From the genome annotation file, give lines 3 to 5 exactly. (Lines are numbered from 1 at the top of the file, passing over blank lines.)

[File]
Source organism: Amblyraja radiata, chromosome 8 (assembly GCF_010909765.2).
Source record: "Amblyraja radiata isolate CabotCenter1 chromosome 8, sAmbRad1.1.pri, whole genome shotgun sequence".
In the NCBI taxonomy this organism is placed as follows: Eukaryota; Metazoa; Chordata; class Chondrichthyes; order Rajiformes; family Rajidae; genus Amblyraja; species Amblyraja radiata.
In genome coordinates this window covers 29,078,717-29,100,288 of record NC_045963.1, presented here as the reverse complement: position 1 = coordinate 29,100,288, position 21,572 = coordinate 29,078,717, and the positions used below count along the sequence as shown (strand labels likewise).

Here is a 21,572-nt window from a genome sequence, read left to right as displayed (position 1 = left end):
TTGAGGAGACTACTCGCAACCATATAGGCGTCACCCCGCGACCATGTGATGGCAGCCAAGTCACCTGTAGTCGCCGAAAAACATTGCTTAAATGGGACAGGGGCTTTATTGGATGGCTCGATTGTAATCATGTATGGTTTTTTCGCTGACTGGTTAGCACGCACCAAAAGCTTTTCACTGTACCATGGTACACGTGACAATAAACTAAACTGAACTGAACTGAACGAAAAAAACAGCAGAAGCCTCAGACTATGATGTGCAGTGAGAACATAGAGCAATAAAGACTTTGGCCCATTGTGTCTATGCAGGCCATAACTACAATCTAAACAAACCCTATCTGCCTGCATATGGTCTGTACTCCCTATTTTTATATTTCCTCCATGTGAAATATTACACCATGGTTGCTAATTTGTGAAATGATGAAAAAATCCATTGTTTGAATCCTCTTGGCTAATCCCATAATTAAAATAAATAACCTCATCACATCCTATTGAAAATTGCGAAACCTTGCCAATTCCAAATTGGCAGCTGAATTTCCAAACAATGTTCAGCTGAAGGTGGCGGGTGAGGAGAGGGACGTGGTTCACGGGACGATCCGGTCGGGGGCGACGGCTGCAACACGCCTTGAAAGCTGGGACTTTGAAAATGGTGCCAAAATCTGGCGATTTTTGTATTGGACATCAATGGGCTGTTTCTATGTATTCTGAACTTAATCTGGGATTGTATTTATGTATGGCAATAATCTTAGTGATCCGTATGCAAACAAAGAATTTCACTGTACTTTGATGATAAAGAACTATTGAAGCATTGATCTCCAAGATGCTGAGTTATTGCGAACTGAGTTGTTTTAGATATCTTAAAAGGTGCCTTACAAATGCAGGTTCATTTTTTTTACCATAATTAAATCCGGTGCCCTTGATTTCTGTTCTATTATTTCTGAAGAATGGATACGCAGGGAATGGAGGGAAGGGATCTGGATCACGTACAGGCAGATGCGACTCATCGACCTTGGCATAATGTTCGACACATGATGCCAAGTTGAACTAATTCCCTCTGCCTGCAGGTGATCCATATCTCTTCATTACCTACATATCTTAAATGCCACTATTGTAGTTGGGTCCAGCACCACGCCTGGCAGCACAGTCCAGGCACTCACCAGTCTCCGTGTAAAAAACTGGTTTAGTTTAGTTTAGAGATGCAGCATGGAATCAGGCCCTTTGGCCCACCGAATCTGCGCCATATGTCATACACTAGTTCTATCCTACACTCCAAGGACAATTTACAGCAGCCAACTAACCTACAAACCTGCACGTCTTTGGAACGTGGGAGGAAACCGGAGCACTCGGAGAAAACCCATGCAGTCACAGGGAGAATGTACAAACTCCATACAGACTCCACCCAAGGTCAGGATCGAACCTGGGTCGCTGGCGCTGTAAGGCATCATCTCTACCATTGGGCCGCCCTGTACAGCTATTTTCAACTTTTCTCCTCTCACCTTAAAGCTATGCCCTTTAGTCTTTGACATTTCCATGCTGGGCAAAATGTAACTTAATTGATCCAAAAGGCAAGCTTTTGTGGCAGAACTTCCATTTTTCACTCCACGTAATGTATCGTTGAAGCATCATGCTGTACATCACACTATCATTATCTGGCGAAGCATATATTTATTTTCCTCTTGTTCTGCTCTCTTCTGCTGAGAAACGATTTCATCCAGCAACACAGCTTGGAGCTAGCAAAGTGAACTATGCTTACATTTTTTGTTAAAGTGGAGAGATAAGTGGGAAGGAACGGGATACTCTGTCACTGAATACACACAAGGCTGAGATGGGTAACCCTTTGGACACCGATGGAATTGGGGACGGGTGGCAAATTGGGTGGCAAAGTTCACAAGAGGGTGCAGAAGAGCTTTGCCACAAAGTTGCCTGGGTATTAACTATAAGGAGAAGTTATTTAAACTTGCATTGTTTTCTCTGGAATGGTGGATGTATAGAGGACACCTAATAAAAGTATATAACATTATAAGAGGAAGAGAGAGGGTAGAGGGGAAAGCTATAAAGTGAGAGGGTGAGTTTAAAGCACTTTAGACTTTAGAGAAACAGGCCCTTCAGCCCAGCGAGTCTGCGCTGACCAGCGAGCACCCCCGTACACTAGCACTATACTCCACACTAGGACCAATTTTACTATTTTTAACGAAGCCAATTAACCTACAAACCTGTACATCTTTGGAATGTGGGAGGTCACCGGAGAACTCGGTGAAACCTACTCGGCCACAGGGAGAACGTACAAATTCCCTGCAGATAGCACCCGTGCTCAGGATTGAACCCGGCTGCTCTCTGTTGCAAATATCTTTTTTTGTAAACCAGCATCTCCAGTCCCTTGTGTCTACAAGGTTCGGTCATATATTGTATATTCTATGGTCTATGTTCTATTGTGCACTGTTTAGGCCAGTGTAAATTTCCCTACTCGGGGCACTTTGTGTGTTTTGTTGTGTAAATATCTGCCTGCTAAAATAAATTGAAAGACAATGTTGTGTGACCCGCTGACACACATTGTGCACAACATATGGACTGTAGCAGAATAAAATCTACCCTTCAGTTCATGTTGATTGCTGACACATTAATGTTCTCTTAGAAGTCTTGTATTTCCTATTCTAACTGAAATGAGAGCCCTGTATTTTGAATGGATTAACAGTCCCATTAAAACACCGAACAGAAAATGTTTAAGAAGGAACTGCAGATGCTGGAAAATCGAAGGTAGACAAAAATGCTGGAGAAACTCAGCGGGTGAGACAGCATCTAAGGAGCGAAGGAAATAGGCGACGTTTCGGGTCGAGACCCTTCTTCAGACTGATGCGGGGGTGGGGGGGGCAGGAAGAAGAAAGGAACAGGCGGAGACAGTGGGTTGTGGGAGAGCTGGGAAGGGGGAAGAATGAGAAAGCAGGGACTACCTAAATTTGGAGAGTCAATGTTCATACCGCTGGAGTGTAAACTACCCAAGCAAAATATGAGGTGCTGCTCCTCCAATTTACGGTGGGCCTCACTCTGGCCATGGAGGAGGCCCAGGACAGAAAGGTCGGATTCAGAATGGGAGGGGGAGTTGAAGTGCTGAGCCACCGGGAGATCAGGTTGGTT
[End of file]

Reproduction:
In the NCBI taxonomy this organism is placed as follows: Eukaryota; Metazoa; Chordata; class Chondrichthyes; order Rajiformes; family Rajidae; genus Amblyraja; species Amblyraja radiata.
In genome coordinates this window covers 29,078,717-29,100,288 of record NC_045963.1, presented here as the reverse complement: position 1 = coordinate 29,100,288, position 21,572 = coordinate 29,078,717, and the positions used below count along the sequence as shown (strand labels likewise).

Here is a 21,572-nt window from a genome sequence, read left to right as displayed (position 1 = left end):